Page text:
A bone graft might be necessary if your jawbone is too weak to accept a dental implant or support dentures. Bone grafting is a technique usually used to provide a good structure for teeth. Once you lose teeth, the bone recedes as it no longer has to support your tooth or teeth. If you have an implant made shortly after this happens, your jawbone may be intact. However, if you lost teeth years ago, your jaw bone can recede to the point where dentures no longer fit and where adding dental implants would be impossible without building up the bone first.
What Type of Bone Graft will your Oral Surgeon Use?
Depending on your circumstances, your oral surgeon may perform one of three levels of grafting:
- In the simplest case, the dentist will perform a tooth extraction and then immediately pack demineralized sterile human bone granules into the tooth socket. He then covers the sand-like material with collagen and stitches up the wound. Within a few weeks, the material spurs your own bone growth so that you can proceed with the dental implant.
- For more serious bone loss, the oral surgeon will make a small incision in the jawbone where the tooth previously was and build up the area with bone granules, some of your own bone shaved from near the wisdom tooth area, and collagen. This type of graft takes several months to heal and integrate with your own bone to make the jawbone wider and higher; but if it takes correctly, it will support implanted replacement teeth.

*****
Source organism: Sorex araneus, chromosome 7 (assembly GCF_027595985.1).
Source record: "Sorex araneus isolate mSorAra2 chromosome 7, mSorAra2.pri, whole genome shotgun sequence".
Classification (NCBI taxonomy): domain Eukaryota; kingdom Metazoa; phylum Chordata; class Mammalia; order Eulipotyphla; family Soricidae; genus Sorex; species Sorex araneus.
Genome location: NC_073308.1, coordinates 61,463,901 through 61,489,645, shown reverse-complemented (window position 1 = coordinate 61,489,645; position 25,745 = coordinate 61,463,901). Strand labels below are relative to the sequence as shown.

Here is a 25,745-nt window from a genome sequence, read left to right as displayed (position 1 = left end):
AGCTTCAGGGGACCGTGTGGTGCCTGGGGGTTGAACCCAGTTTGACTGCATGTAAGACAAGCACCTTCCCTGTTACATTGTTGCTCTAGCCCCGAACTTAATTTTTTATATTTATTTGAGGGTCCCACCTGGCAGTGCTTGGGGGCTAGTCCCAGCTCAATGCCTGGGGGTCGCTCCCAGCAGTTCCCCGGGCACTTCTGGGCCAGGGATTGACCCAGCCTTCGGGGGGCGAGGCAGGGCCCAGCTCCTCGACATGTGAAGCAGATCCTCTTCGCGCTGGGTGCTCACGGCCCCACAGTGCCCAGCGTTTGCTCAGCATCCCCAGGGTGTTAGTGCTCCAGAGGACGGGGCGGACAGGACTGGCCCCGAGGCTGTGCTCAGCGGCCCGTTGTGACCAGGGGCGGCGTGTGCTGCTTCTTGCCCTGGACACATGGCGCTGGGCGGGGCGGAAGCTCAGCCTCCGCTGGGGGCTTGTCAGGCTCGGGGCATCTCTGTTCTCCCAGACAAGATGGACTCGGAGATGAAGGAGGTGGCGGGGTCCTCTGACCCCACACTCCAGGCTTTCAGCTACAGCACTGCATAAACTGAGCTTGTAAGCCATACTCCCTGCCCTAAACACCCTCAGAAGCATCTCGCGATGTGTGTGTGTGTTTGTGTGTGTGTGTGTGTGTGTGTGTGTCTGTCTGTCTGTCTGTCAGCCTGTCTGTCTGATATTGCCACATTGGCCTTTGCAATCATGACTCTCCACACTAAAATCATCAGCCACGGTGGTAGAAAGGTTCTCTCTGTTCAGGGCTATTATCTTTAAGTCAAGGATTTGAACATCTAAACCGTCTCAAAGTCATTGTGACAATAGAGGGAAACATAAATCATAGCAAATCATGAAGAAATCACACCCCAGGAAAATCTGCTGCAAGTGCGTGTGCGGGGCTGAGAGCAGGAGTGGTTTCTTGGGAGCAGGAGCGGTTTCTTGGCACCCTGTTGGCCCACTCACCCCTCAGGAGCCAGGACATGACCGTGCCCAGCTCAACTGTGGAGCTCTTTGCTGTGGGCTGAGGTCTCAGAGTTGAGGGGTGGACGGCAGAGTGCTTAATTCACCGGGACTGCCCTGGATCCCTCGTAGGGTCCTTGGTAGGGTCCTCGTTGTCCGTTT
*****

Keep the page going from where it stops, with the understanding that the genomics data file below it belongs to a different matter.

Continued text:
- For even more extensive bone loss where the bone has receded extensively, your oral surgeon will insert a block of bone from the jaw, hip, or tibia, along with sterile bone and collagen into order to strengthen the jaw. Once the jaw has healed after several months, the dentist will install the implants.
Sinus Lifts for the Upper Jaw
If you have teeth missing on the upper jaw, your bone jaw may affect your maxillary sinuses, a hollow cavity that sits above the upper molars. The sinus starts to dip lower, and as the jawbone deteriorates, the bone between the sinus and gum thins out, too. In order to add implants or even good-fitting dentures, the oral surgeon must do a sinus lift, a bone graft to raise the floor of the sinus. He also increases depth and width by packing sterile human bone and a collagen membrane into the hollow area. The process takes about four months to heal before implants can be inserted.
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